Choosing a build system
No construction method scores a perfect 10 on all fronts, but for every scheme there’s an optimum way to build, depending on your priorities. Emily Brooks takes a look at how the decision gets made in the real world
With a wide array of structural methods on the market, here’s our guide to finding the right option for your project
Abroad range of factors goes into working out the best structural system for your project. The balance could be tipped by a combination of considerations, or it might be a single influence that tilts the scales in favour of a particular technique.
Professional project manager Charlie Laing’s last few builds for clients offer an excellent insight into the thinking that goes into choosing a construction system. For a house in Croydon, the owners went for timber frame that offered them the right combination in terms of budget, aesthetics and performance (better than Building Regs standards).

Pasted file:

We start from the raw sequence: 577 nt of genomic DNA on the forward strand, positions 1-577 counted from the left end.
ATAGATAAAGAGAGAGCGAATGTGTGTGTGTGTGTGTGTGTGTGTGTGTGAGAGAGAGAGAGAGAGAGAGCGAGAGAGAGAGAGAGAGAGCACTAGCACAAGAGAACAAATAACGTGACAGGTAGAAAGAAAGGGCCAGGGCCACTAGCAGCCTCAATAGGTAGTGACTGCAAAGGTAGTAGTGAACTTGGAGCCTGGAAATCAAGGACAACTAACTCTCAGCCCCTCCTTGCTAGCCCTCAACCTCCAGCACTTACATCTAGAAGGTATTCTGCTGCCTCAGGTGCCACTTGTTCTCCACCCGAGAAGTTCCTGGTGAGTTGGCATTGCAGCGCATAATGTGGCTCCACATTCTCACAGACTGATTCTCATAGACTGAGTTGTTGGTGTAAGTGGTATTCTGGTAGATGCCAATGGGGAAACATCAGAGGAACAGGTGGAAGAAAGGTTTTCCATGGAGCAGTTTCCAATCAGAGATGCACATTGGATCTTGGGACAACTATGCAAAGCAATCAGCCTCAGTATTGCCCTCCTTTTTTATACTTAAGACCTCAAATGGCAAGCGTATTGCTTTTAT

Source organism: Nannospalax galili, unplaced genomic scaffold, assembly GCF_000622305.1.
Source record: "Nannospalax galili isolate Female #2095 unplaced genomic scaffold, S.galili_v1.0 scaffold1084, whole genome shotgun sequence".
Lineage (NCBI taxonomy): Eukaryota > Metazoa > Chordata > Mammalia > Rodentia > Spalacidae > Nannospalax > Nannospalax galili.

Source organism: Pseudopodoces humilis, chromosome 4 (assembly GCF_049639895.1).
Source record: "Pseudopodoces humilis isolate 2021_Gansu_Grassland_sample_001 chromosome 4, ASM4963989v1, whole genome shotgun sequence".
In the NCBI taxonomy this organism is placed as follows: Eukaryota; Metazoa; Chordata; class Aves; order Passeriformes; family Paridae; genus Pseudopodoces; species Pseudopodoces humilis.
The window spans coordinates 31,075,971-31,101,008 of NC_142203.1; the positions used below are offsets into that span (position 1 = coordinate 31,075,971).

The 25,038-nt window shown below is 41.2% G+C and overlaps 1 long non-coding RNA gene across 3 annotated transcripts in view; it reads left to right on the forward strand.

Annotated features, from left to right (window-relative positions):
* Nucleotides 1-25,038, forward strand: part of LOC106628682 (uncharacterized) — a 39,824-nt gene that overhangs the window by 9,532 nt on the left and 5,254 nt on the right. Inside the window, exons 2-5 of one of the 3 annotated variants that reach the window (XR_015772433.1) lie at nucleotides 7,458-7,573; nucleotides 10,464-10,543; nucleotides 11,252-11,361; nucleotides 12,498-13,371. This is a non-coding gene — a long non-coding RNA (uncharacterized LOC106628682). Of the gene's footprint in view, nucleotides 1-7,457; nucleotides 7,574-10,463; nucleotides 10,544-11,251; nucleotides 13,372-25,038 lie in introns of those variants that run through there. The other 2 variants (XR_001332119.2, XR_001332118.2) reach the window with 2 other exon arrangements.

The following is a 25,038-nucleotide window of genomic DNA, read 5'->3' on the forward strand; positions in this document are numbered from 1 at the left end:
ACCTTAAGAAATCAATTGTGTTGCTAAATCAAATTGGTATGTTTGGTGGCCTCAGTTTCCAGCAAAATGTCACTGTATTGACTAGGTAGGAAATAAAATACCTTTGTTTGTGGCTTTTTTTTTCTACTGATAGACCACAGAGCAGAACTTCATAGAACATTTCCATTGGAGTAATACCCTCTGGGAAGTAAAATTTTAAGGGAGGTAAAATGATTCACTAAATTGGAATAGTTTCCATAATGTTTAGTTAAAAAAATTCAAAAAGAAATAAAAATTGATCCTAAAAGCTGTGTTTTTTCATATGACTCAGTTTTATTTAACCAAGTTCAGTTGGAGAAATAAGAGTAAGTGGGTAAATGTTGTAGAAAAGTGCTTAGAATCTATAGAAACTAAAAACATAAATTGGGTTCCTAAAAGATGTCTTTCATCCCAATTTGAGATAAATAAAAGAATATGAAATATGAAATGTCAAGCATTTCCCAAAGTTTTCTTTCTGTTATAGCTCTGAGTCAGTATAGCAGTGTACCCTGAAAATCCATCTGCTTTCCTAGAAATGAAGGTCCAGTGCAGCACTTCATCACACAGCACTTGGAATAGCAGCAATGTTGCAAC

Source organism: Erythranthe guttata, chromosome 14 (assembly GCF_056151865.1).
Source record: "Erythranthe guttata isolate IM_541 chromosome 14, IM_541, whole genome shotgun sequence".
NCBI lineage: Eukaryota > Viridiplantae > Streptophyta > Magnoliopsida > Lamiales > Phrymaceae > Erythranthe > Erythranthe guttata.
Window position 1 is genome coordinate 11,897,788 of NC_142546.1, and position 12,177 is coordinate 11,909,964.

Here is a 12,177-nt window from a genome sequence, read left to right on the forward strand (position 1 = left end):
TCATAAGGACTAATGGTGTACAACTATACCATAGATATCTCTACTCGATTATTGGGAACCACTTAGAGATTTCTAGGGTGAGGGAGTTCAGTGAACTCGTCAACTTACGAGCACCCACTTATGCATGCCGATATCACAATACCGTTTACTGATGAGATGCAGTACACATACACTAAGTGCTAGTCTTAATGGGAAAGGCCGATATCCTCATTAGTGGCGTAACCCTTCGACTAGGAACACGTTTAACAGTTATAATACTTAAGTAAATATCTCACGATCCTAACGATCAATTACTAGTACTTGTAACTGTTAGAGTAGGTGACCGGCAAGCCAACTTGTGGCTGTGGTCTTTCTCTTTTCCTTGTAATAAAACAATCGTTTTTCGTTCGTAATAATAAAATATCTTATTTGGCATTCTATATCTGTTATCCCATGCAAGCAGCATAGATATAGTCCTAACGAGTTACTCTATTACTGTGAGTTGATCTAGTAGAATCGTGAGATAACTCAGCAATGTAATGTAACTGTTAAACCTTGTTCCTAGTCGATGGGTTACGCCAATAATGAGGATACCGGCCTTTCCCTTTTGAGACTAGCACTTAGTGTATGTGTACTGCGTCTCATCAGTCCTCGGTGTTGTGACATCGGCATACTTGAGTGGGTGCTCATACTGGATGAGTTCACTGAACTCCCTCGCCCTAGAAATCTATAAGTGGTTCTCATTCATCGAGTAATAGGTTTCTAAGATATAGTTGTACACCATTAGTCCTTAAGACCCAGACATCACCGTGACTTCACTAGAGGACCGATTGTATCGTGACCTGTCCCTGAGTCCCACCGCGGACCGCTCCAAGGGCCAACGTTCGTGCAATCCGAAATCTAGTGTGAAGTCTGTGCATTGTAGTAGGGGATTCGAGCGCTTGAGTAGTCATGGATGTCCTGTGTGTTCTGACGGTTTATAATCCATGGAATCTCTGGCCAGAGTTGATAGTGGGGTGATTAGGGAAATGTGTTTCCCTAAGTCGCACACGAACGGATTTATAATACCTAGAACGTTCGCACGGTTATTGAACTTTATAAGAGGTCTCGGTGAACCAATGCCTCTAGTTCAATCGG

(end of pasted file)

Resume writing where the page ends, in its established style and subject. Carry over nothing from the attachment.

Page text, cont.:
A scheme in Buckinghamshire was constructed with insulating concrete formwork (ICF) to help achieve some demanding airtightness targets; whereas the architects for an Oxfordshire house specified steel frame to ensure the highly detailed bespoke design would be fully realised.
For another self-build in London, meanwhile, masonry proved to be the best fit: “The house may get rented out at some point, and the clients have a perception that brick and block will be a robust solution for this purpose,” says Charlie, who is operations director at CLPM.
So, what do you need to know when deciding which system will best suit your goals for a new home? And how can you come to the right conclusion?
The main systems
Before we get into the nuts and bolts, it’s worth a quick run through of the key options. Building in conventional masonry (brick and block) is still the standard choice for many new homes. With this familiar route, cavity walls are constructed by hand and filled with insulation on site.